Northern Stage, Newcastle
Rowan McCabe is a poet and has been for some years. It’s his job—but he can’t help wondering what poetry is for.
Two years ago, he decided to become the world’s first door-to-door poet. He would quite simply knock on doors, introduce himself—in verse—and offer to write a poem for the occupant on anything that interested him or her. He chose a number of streets in Newcastle, Gateshead and Stockton in areas which included some of the poorest (and, he was warned, roughest) in the region but also other areas which included some of the most expensive houses—and even a mosque.
He wondered too, can you trust strangers? A weird stranger with long hair and wearing a suit and Doc Martens, for example, who comes knocking on your door offering to write a poem (what!?) for you?
Door-to-Door Poetry is the story of this project, which attracted Arts Council funding and radio and TV interest, including an appearance on BBC Breakfast.
The show's format is simple: there’s a bare stage with a map or photos of the street he’s talking about projected onto the back wall. He has two props: a briefcase (about which there is an interesting story which he reveals to us) and a cat sitting at the back of the stage at stage left. It’s not a real cat, of course, or if it is it sits remarkably still for an hour and ten minutes! There’s one sound effect—the ding-dong of a doorbell as his finger jabs the air in front of him.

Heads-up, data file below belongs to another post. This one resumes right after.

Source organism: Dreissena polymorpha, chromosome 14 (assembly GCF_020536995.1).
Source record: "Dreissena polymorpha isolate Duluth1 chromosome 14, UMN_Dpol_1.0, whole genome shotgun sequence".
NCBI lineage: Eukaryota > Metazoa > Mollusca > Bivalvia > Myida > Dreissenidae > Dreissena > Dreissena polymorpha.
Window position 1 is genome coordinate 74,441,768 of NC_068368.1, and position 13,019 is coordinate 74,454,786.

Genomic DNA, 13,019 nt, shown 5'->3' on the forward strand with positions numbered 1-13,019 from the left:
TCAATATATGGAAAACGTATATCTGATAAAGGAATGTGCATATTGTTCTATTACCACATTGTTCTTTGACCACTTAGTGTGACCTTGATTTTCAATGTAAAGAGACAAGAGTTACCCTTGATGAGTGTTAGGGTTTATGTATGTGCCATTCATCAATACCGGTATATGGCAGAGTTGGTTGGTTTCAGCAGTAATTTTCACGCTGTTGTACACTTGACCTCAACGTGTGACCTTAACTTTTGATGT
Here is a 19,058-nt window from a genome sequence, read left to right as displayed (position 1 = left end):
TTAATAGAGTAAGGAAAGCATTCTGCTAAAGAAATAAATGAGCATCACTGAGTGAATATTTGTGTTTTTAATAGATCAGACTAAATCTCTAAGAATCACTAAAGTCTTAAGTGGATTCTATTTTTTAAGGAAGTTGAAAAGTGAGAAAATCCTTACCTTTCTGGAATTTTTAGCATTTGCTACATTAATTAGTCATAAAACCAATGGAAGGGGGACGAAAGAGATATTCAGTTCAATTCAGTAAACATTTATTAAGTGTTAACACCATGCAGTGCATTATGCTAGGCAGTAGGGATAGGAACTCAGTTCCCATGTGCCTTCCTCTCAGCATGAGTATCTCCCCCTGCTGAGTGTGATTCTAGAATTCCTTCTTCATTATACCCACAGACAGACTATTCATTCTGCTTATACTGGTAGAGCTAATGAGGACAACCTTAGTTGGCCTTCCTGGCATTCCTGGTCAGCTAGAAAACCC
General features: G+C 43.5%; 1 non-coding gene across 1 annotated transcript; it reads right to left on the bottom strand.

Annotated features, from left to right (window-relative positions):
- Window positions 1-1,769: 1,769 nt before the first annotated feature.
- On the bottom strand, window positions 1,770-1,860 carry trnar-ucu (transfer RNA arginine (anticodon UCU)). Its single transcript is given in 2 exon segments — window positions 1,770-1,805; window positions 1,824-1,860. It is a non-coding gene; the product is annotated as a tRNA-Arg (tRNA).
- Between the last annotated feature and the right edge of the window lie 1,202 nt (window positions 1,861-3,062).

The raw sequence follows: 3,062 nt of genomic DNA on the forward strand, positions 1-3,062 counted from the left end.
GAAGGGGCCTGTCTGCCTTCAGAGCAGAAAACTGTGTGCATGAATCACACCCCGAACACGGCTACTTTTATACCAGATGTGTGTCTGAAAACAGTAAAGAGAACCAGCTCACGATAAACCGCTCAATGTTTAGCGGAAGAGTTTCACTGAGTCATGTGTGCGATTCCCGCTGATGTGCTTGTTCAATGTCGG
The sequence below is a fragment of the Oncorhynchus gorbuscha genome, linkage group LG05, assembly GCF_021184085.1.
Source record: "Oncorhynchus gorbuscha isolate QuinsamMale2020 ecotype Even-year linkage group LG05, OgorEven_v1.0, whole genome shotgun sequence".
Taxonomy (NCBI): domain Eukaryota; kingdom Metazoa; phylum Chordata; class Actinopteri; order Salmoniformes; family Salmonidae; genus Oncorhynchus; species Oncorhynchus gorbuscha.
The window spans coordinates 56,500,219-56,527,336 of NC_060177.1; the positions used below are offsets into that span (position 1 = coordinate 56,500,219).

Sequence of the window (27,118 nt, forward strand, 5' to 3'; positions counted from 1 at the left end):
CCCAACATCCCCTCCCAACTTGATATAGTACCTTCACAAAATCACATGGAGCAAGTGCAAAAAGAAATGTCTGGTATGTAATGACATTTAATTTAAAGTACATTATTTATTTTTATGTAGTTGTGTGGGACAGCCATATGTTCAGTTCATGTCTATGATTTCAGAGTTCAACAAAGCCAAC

In this almost bare setting, McCabe tells us all about the project and shows us some of the stories, interspersing very relaxed and conversational narrative with the poems he wrote as a result of his calls.
It’s sort of lecture meets monologue meets performance poetry, with a light comedic touch. But don’t let the comedy fool you; there is seriousness there too. People are very much the same, whether in wealthy Darras Hall or in the Byker Wall of fearsome reputation, even if they are not interested or have, as one person told him, “got some bacon on.” They will listen—most of them—and seem very willing to trust this strange poet at the door.
Interesting, entertaining and, for those who are not really sure what poetry is all about, whose memory is of wandering lonely as a cloud amongst a host of golden daffodils, a good introduction to what it is today. OK, he is not Milton (a reference to the show there!) but then every playwright isn’t Shakespeare. And in his time, Keats was dismissed as that “cockney poet” (no comparisons intended).
His short regional tour is now finished, but McCabe will be taking Door-to-Door Poetry to the PBH Free Fringe in Edinburgh in August, after which he is hoping to have a national tour.
Reviewer: Peter Lathan